Christopher A. Harris of Ottawa, a community leader with a strong commitment to fairness, equality and social justice. He has spent decades working with the Ottawa Police Services, the RCMP and Ottawa city council to improve cross-cultural understanding and promote the hiring of visible minorities.
Margaret E. Harris of Dorion, the founder and president of the Friendship Club 55 Plus, the only seniors’ group in the Dorion and Hurkett area. Her club organizes weekly meetings and group excursions, giving seniors in her rural community a chance to remain active and engaged.
Eleanor Kane of Stratford, a major contributor to Stratford’s cultural community. She is the cofounder of the Stratford Chefs School, one of Canada’s premier culinary institutions. She was also chair of a committee that built an outdoor Market Square behind Stratford City Hall, creating an attractive and accessible community space.
Samuel Laldin of Kingston, founder of the Christian Cultural Association of South Asians, which helps members connect with government services and other non-profit organizations. He leads needs assessment seminars and creates programs for seniors to help them remain active and engaged in their communities.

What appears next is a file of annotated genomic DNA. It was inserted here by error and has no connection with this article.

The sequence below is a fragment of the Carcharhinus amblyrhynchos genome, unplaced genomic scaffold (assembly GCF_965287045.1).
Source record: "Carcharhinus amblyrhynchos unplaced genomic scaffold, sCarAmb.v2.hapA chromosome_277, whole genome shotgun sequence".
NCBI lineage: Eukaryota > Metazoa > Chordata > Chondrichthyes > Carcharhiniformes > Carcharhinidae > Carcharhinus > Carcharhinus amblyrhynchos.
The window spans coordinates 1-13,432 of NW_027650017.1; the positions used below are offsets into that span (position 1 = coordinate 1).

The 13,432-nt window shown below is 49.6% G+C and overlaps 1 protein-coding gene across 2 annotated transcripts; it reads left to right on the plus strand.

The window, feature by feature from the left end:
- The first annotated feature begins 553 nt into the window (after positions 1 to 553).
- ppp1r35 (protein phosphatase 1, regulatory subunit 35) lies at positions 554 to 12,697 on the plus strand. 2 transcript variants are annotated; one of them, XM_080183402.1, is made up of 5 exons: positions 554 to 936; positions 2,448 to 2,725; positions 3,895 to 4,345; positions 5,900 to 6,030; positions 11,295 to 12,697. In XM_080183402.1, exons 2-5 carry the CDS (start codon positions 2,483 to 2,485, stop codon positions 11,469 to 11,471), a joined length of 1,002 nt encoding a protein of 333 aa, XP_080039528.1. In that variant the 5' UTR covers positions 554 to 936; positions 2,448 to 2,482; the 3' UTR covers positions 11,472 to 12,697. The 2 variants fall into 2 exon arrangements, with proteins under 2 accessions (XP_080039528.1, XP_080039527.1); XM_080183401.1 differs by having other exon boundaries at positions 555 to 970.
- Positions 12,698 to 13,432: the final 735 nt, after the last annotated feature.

Brian Leyes of Whitby, president of the resident’s council at the Village of Taunton Mills retirement community. He operates a general store that is staffed entirely by residents, and works with staff to promote accessibility and resident-focused decision making.
Christine McMillan of Toronto, the founder of Oasis Senior Supportive Living, which provides services to seniors living in privately-owned apartments. The program anticipates the needs of Ontario’s changing population and is a model for the potential future of retirement living in the province.
Ajit Singh Rakhra of Brampton, a founding member of the Senior Social Services Group. In 2016 he successfully lobbied for a lower poverty line threshold to help more seniors qualify for free medication. He also advocated for more low-cost funeral services in the Greater Toronto Area and secured permission for the traditional funeral custom of dispersing ashes to be practiced on selected Crown lands.